Crossing the Bridge to New Life

A little over a year ago, the world witnessed efforts to rescue the thousands of desperate ethnic Iraqi people known as the Yazidi. Some 40,000 Yazidi had been driven by ISIS to Mt. Sinjar in the historic area of Nineveh in the Kurdistan region of northern Iraq. ISIS is attempting to “purify” such Islamic groups as the Yazidi from the influence of both Zoroastrianism and Christianity.

A young man and his wife in Iraq have quite recently been added to our team there. They have been visiting smaller villages in Iraq and have discovered large numbers of Yazidi refugees. An estimated 70,000 Yazidi reportedly now live in the 5-6 villages where our newest team member has been distributing relief supplies and literature. Six very new house groups are currently meeting in the villages.

A young Yazidi refugee child who attends one of the house meetings came forward with this drawing. He interpreted the drawing to our workers like this. He used to live in a Yazidi village symbolized by the green trees. But then one day he met Jesus and his life was changed. He crossed the “bridge” in the drawing and found new life in Jesus, symbolized by the cross near the bridge. 

By J.C.

A Middle East Miracle

Hanan* was diagnosed with cancer while in her early twenties while living in northern Iraq. The news devastated her family. They went to several doctors and learned that she had to go through a long and painful treatment process. Feeling hopeless, they cried out to God and contacted Pastor Wael* to come to pray for their daughter. Pastor Wael responded to their request and visited them along with another elder from the church. Entering Hanan's room, he saw that she was too sick to even get out of bed. It was a heart-breaking situation, but Pastor Wael prayed fervently for Hanan's healing. He left the house saddened by Hanan's grave condition, and didn’t hear from the family for several months. 

After about a year, Pastor Wael attended a conference of evangelicals and was surprised by a beautiful young woman who approached him. "Do you recognize me? Do you remember who I am?" she asked. He confessed he could not remember her. She smiled and said: "I am Hanan who had cancer, and you came and prayed for me. I am completely healed and cancer-free!" Pastor Wael's eyes filled with tears of joy as he praised the Lord for his miraculous work of healing in Hanan’s life. We believe that Jesus, who healed in the past, is alive and continues to heal today: "Jesus Christ is the same yesterday and today and forever" (Hebrews 13:8)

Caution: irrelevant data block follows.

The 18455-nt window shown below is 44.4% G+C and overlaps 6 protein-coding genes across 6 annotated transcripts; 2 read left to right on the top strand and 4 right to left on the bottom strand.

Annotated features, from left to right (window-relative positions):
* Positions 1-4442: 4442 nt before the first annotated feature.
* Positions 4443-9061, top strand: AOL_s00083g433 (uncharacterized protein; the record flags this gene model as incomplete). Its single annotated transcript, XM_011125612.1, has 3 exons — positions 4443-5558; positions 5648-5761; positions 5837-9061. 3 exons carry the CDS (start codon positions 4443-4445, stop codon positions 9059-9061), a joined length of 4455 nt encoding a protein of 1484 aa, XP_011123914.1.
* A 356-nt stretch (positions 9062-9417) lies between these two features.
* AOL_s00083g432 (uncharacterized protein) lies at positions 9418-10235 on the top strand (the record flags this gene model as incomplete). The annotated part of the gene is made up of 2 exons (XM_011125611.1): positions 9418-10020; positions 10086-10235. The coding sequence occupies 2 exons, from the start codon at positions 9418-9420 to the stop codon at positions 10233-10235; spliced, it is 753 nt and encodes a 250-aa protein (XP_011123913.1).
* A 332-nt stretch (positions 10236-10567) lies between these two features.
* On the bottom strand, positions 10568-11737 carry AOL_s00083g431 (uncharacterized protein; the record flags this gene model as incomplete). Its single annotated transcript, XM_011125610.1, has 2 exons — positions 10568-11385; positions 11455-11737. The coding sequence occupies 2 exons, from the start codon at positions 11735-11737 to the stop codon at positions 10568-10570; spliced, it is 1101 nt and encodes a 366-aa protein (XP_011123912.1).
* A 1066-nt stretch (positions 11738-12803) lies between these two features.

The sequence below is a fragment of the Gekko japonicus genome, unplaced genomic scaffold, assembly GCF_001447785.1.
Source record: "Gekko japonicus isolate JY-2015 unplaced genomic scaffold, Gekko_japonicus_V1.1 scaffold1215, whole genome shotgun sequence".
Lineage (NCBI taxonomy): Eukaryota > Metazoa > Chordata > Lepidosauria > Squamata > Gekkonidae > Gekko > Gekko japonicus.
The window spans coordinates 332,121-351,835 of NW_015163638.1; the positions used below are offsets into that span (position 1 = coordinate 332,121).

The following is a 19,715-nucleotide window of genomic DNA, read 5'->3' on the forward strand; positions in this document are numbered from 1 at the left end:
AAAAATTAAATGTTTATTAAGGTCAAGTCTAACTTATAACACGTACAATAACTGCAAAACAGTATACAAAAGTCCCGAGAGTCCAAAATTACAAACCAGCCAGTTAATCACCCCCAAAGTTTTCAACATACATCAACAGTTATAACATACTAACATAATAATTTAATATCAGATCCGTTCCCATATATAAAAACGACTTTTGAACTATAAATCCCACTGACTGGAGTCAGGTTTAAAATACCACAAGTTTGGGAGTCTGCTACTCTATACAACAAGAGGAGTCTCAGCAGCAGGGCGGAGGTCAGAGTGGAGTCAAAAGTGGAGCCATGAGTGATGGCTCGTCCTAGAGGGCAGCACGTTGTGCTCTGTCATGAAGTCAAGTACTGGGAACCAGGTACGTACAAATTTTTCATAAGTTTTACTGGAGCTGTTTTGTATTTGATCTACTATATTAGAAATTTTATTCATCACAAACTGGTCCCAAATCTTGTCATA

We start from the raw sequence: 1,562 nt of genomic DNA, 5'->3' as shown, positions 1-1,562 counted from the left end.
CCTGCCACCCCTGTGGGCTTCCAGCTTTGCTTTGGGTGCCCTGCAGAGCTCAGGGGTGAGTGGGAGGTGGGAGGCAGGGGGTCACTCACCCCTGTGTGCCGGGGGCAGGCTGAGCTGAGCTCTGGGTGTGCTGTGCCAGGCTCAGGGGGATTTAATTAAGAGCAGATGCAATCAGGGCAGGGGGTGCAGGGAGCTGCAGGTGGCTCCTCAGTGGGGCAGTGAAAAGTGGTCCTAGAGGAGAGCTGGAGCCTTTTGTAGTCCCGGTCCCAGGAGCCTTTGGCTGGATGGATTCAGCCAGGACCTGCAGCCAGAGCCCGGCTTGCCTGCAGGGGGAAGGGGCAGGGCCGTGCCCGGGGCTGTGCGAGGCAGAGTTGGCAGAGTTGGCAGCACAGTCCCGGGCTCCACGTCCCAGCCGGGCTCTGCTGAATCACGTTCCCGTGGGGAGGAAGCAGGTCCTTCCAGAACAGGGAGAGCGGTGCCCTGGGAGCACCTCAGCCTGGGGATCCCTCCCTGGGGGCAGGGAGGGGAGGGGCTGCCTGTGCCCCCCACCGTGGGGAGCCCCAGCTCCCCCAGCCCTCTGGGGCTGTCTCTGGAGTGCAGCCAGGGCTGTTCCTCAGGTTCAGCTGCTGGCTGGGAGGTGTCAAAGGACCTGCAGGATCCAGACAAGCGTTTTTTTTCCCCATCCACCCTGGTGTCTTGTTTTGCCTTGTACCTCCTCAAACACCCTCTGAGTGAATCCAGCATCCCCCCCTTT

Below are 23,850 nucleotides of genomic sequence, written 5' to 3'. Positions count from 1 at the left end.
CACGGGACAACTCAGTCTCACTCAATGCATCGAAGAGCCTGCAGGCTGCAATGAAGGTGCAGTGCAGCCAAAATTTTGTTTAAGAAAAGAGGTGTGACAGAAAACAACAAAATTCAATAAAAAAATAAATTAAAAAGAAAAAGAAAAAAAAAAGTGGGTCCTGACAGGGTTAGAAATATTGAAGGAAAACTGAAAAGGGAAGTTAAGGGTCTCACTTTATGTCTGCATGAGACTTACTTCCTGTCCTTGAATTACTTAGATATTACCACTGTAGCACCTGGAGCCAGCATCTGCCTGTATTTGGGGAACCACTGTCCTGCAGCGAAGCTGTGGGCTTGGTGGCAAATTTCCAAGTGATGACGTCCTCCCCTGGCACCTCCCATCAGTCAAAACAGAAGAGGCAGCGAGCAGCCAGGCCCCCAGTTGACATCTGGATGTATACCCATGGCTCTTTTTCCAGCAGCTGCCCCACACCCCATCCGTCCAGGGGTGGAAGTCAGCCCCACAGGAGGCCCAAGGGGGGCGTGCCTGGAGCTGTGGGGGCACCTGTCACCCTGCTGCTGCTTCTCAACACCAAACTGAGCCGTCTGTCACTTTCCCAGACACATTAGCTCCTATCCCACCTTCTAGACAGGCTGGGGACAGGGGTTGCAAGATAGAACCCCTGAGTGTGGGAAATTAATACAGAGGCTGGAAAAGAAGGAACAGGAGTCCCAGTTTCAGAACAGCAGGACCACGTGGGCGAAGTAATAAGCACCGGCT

*Names were changed to protect the identity of the persons in the story.

Please pray for us

A leg of our journey to encourage IME workers in the Middle East took us to the city of Erbil, the provincial capital of Kurdistan, the semi-autonomous region of northern Iraq, about 50 miles from the ISIS-held city of Mosul.

While sitting at the breakfast table in our hotel dining room one morning, three young men came in and took a table near us. We were the first and only table occupied, so we had the only usual basket of Middle Eastern pita bread. One of the young men approached us and asked “may we have bread?” (it struck me as a question about more than just physical bread. The disciples informed Jesus that there was only five loaves of bread and two fish to serve 5,000. Jesus replied: “You give them something to eat.”)

A conversation between our two tables ensued. “Where are you from?” “What are you doing here?” and so on. We acknowledged that we were Americans, visiting friends and encouraging churches in the region. And what about them? It turned out they were students from nearby Iran, in Erbil to take the test required for admission to graduate school. They hailed from Urmia, an Iranian city bordering five nations and the ancient home of  Zoraster.

Our leader, conversant in Arabic, joined us at our table and we continued the conversation with our new-found friends. It turned out they were ethnically Azerbajani – the people group to which our leader’s adopted daughter belonged (could this be just coincidence?).

 The Iranian young men anxiously volunteered to host us if we ever had opportunity to visit their homeland. We exchanged email addresses with a couple of them, and asked if we could pray with them about the exam on the following day. They readily agreed, and the six of us bowed our heads together in an Iraqi dining room to ask God to give them success in their exams. The next morning as they hurried out the door to the exam, they again said, “please pray for us!” Returning that afternoon, they reported feeling particularly confident about their exam experience. 

By J.C.